Day 86-94 Chemotherapy

As people ask how I am, I usually respond with ‘I feel fine.’ Although an automatic response to a casual question, it’s something I sometimes have to think hard about. I recently realised that I’m no longer sure what ‘fine’ feels like. With a dizzy disorientation, light headedness, lethargy, forgetfulness, tingling extremities and a dull haze around everything I do, I still feel much better than recently although I suppose health and state of mind are all relative.

Day 86-87 Chemotherapy

Although it has since turned out not to be the case, as far as I had expected, these were my last days on the ward- I had previously planned a card and some chocolates which with the help of Liz were hidden away in my belongings to pass to the nurses on my departure.

I had a final dose of Chemotherapy (Etoposide, ifosfamide and Mesna) on day 86 (Wednesday) Which was gruelling and annoying, but dampened by the thought of going home. The Thursday (day 87) was rounded off with a final intrathecal (IT) injection of methotrexate which was performed quickly and relatively painlessly (although not a procedure I’ll be missing)

On a few of the ‘IT’ injections administered I’ve experienced the pain or shocking numbness which can occur when the needle comes close to a nerve ending. It happened again this time although strangely the pain felt like someone pinched my leg which startled me. Otherwise the procedure went fairly smoothly.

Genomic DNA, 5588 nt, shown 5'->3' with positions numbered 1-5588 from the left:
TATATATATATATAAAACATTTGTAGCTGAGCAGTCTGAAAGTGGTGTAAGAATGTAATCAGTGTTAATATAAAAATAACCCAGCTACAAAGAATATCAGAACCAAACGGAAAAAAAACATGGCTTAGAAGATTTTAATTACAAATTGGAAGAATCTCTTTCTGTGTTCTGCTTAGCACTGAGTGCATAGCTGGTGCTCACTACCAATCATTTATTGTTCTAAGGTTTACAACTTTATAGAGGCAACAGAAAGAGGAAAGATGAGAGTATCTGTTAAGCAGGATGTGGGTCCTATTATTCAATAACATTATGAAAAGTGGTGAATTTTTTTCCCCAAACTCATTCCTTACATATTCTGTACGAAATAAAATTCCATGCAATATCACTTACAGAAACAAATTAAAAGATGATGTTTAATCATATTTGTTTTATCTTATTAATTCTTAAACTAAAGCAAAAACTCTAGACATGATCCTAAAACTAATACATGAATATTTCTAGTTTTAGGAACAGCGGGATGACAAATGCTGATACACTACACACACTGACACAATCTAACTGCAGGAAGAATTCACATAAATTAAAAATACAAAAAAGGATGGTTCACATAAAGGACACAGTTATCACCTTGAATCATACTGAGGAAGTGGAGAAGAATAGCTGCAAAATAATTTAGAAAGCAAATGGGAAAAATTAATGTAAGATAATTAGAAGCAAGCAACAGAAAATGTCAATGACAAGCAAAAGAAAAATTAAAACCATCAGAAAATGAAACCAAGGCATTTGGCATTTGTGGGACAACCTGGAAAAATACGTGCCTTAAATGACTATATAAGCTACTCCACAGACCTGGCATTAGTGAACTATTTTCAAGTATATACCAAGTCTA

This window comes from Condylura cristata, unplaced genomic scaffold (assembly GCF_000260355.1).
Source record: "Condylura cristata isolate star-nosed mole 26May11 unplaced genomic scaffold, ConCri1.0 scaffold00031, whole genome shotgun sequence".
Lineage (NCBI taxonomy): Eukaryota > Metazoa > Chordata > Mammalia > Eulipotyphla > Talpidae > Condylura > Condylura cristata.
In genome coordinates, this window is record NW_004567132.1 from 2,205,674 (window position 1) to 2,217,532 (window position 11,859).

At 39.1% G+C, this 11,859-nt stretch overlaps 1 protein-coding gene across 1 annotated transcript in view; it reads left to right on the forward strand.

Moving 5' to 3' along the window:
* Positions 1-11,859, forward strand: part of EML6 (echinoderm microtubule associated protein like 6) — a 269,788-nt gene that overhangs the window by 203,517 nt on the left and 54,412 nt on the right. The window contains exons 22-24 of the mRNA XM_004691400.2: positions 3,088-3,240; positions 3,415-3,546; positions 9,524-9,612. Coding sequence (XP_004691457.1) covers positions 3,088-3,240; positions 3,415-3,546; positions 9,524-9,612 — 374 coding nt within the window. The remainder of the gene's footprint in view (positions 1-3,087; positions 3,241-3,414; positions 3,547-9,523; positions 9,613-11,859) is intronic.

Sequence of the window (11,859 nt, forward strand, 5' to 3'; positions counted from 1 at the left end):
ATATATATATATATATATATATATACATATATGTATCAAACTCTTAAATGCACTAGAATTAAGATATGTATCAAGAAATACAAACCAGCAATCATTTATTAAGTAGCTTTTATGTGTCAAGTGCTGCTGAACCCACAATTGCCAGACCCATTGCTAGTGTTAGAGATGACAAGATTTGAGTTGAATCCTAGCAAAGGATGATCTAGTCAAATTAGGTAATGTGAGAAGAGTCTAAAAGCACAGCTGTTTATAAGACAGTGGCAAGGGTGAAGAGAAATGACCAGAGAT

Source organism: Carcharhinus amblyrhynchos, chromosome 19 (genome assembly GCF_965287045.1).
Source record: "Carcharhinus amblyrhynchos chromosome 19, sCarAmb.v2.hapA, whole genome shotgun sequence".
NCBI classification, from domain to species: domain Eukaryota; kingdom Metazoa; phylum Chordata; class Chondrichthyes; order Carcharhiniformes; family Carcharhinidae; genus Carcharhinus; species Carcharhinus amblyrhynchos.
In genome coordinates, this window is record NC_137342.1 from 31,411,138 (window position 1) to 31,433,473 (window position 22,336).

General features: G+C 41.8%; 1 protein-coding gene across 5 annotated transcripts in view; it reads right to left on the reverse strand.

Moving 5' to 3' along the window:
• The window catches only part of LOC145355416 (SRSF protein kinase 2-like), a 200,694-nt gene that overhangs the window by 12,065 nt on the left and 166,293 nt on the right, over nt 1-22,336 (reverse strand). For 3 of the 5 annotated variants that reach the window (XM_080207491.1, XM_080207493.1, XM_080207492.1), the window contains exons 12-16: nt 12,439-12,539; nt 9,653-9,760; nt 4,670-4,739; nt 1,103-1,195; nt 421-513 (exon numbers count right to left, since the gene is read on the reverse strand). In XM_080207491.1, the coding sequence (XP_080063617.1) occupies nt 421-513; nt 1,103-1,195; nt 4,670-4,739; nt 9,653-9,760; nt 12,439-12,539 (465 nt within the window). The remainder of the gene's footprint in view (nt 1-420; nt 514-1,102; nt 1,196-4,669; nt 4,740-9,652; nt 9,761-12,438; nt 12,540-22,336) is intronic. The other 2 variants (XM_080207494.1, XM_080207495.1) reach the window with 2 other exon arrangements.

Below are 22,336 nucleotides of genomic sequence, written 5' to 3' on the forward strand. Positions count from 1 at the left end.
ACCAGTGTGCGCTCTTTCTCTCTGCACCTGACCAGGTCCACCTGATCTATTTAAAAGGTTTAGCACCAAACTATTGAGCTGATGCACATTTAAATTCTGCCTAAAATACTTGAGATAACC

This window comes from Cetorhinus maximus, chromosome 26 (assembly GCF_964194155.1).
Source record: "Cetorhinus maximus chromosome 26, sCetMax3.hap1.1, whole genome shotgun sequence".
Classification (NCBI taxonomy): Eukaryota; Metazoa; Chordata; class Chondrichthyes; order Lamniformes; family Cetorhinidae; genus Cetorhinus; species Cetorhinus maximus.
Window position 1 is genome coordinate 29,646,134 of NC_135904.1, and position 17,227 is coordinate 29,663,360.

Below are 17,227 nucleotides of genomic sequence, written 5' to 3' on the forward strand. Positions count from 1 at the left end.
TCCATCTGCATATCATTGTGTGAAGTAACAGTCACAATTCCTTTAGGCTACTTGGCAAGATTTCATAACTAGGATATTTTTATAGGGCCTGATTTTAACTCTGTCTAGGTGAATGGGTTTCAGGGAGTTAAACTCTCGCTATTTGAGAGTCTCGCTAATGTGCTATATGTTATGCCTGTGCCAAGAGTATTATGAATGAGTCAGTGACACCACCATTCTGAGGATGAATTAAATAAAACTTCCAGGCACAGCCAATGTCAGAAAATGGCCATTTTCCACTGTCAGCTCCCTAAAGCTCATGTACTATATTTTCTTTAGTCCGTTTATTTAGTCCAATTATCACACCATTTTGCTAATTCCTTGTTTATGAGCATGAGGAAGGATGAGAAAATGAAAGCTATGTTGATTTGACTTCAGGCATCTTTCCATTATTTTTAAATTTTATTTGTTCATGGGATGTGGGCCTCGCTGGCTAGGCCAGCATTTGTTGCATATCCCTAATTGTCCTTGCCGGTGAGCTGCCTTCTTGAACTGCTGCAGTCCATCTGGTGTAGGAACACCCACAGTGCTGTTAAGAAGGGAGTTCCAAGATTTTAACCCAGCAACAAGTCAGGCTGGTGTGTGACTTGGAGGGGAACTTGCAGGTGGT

Homeward Bound

I’m fairly used to the procedure now, and was careful not to jeopardise my release by giving anyone any excuse for delay (the organised registrar helpfully rescheduled his morning to start the procedure early). Even so, I was not ready for collection until around 17:30 and although we didn’t get home till 19:00, I was happy to have the option of refusing my final hospital dinner!

Still aching from the procedure I spent Friday and most of the weekend resting.

It was Liz’s birthday on Sunday and although her gift from me is an IOU, her family came up and I think she was more than happy to see them. I realised I hadn’t seen or spoke to them directly since Christmas, so it was good to catch up and experience a little friendly normality.

Days 91-94 Recovery

On Monday, it was back to the routine of the district nurse arriving to perform blood tests. I was a little apprehensive as I had decided not to take my Lenograstim over the weekend after a discussion with the nurse who agreed with my logic. The results came in fairly quickly and I had a call from the ward asking how I felt. I felt light headed and knew I was neutropenic but my neutrophils had dropped to 0.0 which is well below the normal safety threshold. I managed to negotiate with her as my platelets were still 28 (low but within danger levels provided I don’t cut myself) and I knew I had the back up of the injections.

My next test was Wednesday (yesterday) the call came in again, and this time they weren’t as lenient. My neutrophils had risen to 0.2 but my platelets were now 7 which normally would lead to random bleeding but Luckily my skin integrity has seemed to hold together fairly well apart from a few random pin pricks and bruising across my skin.

Petechiae pin pricks
‘Petechiae’ pin pricks

Petechiae is the technical name for the pin pricks which are caused as blood vessels burst due to the shortness of platelets (also technically called ‘thrombocytes’ and ‘thrombocytopenia’ is the condition).